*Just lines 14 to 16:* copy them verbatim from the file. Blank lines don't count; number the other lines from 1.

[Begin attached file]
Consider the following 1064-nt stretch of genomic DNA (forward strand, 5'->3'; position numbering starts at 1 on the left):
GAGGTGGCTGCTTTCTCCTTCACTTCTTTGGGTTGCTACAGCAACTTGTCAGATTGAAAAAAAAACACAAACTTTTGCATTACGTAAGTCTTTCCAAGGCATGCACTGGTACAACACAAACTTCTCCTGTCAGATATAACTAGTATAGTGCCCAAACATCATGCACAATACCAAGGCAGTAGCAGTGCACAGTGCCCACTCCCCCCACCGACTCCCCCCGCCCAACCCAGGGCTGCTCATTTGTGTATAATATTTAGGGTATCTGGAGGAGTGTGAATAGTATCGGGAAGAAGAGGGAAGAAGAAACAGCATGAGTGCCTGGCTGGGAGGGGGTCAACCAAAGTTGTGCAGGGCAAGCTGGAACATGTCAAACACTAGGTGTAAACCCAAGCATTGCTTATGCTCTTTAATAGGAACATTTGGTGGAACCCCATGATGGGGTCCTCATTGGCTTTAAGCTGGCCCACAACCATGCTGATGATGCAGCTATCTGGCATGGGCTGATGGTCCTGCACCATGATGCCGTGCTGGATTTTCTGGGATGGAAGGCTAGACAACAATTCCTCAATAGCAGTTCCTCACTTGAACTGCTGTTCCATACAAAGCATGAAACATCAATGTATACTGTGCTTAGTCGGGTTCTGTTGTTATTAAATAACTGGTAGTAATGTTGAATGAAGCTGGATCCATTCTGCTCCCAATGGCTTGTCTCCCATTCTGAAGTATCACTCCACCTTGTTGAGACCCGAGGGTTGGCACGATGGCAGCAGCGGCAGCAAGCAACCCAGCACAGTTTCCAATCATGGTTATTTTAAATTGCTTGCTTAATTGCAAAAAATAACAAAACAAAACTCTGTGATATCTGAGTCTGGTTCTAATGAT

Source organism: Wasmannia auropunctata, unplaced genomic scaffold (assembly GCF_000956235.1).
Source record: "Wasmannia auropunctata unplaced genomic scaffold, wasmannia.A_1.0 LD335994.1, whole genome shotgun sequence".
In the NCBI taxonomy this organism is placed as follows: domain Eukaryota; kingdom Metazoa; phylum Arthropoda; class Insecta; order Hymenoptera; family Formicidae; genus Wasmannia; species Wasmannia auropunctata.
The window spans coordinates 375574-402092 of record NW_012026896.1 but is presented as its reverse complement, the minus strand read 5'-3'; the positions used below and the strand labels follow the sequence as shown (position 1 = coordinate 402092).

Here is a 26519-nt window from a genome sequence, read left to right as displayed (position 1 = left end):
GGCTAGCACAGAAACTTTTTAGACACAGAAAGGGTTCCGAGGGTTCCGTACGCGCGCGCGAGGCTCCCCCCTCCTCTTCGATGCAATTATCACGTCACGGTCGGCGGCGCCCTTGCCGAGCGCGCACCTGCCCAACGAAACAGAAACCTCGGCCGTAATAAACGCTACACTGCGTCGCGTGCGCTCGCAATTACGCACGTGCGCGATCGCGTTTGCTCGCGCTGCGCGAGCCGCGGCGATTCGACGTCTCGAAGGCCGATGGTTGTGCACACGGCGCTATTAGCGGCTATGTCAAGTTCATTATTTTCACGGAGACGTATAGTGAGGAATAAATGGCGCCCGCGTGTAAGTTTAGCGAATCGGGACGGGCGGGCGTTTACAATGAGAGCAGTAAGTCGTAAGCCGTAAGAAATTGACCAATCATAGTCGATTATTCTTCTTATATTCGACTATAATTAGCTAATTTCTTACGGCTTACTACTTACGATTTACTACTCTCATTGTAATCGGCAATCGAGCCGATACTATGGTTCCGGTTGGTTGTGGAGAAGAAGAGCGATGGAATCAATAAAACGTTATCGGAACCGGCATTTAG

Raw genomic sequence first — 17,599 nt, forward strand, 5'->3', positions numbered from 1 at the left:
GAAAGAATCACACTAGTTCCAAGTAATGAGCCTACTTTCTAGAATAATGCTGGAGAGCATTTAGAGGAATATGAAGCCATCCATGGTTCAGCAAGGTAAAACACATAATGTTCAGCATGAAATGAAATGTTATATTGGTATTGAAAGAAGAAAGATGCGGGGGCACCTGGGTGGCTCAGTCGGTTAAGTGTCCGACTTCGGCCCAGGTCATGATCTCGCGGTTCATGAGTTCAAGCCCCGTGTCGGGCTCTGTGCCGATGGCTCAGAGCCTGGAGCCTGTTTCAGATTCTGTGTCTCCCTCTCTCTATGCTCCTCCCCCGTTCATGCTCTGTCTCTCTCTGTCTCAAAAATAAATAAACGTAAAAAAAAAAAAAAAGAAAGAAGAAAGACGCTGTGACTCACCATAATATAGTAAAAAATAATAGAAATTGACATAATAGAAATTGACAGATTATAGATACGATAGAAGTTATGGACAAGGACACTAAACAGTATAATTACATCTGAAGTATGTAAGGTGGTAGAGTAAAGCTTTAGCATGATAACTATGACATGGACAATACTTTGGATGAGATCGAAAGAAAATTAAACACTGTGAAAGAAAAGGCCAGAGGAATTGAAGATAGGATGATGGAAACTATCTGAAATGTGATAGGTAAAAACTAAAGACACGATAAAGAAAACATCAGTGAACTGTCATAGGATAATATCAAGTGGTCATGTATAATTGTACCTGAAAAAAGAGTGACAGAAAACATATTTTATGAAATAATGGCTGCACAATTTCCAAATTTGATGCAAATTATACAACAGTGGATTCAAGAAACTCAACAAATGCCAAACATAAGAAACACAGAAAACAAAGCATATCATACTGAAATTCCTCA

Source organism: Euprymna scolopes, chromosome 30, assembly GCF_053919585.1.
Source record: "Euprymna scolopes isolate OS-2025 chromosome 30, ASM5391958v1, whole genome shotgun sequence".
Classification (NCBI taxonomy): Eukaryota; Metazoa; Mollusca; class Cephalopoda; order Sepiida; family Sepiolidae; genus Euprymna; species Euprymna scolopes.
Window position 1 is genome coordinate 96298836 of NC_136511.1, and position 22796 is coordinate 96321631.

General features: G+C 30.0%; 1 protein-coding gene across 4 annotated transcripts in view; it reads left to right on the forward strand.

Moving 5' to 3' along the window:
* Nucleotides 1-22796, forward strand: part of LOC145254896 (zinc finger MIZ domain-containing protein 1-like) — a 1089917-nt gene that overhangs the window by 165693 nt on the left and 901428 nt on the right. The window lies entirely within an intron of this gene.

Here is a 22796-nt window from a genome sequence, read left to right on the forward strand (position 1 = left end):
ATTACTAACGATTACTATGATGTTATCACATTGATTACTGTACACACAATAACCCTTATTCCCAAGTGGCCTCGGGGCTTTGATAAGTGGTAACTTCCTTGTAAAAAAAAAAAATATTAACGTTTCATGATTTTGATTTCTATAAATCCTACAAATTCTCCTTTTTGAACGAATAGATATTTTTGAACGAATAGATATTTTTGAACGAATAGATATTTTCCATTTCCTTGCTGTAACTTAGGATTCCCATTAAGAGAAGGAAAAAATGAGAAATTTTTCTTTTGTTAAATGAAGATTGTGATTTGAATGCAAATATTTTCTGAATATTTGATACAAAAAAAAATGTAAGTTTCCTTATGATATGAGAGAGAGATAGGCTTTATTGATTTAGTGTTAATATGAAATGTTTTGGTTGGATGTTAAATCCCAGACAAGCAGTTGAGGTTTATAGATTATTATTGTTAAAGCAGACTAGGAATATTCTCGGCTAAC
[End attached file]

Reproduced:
Window position 1 is genome coordinate 96298836 of NC_136511.1, and position 22796 is coordinate 96321631.

General features: G+C 30.0%; 1 protein-coding gene across 4 annotated transcripts in view; it reads left to right on the forward strand.

Moving 5' to 3' along the window: